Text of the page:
2. Fascinating topic in the hands of experts. Well researched and well written.
3. Finally, a book about quantum mechanics that I can comprehend and in the process I didn't perceive it was "dumbed" down either. Most importantly, it kept my interest and I learned while doing so. Bravo!
4. Great use of charts and illustrations to assist the reader. Many concepts of physics defy common logic so the choice of sound illustrations is a must in order to understand the concepts. As an example, the use of clocks to understand particles.
5. Grounding what we know based on the best knowledge that science can offer. The authors do a wonderful job of explaining the scientific process and defining what a good scientific theory is all about.
6. This is strictly a science book. The authors are focused on quantum mechanics, not on the supernatural or making fun of those who do. In fact, the term "God" or "Creator" was never articulated! In other words, these authors don't take unnecessary cheap shots and they handle this topic with the utmost respect and care.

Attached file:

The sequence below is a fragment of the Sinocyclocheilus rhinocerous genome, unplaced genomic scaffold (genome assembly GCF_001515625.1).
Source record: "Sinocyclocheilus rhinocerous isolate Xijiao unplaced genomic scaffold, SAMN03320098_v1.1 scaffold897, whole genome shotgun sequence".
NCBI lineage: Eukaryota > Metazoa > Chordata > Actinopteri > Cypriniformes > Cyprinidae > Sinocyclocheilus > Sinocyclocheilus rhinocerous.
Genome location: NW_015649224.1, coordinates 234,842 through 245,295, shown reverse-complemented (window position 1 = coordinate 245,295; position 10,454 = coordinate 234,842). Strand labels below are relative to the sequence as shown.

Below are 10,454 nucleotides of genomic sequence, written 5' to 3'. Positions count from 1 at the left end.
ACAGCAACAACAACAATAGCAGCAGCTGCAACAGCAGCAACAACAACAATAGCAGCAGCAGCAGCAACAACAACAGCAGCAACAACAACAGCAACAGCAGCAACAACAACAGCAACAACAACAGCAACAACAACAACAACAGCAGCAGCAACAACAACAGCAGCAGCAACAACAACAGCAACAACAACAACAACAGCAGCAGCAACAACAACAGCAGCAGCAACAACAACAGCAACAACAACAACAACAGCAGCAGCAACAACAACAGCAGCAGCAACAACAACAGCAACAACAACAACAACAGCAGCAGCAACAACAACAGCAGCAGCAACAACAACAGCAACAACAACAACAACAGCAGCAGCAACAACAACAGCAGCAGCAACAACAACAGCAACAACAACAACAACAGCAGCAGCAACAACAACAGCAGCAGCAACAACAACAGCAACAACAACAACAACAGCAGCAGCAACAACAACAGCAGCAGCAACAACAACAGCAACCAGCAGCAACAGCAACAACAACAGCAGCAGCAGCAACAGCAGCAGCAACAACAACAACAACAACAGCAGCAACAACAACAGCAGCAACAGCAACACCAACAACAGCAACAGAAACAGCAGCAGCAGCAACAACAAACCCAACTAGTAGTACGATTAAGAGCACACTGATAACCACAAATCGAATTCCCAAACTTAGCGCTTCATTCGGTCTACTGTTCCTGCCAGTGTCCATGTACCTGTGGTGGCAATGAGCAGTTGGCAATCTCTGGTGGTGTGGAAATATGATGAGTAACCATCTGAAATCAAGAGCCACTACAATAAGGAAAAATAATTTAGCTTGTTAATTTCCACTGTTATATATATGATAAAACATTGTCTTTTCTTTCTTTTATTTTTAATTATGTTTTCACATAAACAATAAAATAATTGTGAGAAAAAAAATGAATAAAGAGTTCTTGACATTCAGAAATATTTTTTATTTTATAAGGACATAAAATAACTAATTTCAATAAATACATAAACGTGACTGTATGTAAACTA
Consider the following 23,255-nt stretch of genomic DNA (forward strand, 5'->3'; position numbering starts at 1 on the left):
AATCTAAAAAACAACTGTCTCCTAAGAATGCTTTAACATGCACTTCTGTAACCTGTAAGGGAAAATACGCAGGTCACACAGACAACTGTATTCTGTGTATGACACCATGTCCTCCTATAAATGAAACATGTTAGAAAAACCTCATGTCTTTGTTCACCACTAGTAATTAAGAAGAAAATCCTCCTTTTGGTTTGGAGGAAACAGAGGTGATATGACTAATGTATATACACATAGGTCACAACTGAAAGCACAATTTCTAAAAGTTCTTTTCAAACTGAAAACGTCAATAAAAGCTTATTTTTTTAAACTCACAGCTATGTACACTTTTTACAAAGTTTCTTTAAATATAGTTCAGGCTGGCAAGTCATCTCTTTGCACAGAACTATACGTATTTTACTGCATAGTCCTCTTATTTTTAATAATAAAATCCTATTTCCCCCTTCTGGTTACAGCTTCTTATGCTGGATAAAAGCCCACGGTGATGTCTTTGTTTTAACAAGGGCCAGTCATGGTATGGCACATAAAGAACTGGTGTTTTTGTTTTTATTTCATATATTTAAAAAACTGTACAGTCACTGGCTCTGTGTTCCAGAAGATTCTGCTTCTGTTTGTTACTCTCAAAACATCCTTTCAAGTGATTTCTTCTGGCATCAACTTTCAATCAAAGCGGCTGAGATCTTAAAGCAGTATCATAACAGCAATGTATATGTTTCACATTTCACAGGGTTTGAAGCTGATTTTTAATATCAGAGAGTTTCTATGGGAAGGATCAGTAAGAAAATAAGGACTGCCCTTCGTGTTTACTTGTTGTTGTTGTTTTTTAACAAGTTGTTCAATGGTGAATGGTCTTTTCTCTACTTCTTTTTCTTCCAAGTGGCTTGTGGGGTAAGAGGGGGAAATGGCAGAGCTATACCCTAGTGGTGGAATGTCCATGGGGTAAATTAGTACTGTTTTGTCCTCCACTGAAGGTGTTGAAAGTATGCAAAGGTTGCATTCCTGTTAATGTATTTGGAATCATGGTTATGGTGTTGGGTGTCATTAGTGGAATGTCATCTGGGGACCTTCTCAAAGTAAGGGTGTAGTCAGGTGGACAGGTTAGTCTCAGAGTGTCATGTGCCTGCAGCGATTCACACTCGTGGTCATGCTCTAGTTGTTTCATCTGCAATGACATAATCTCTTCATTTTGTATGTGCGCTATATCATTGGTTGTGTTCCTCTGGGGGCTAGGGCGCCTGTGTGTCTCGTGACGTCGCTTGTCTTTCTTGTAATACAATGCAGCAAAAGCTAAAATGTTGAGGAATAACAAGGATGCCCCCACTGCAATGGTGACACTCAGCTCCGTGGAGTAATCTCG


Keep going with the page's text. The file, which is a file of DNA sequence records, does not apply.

7. Effective use of math, math is vital in understanding physics but the authors know their target audience well and provide the math necessary to enhance the level of comprehension. The authors don't make the mistake of other books that bombard readers with esoteric equations and don't follow up with a comprehensive narration.
8. Great explanation of why the laws of quantum theory replace Newton's laws.
9. The authors seamlessly capture discoveries and their discoverers throughout the book.
10. The unique characteristics of the electron, and I mean unique.
11. I'm in awe of science! It's truly amazing how a basic understanding of quantum theory can lead one to understand the observed properties of some of the most massive objects in the universe.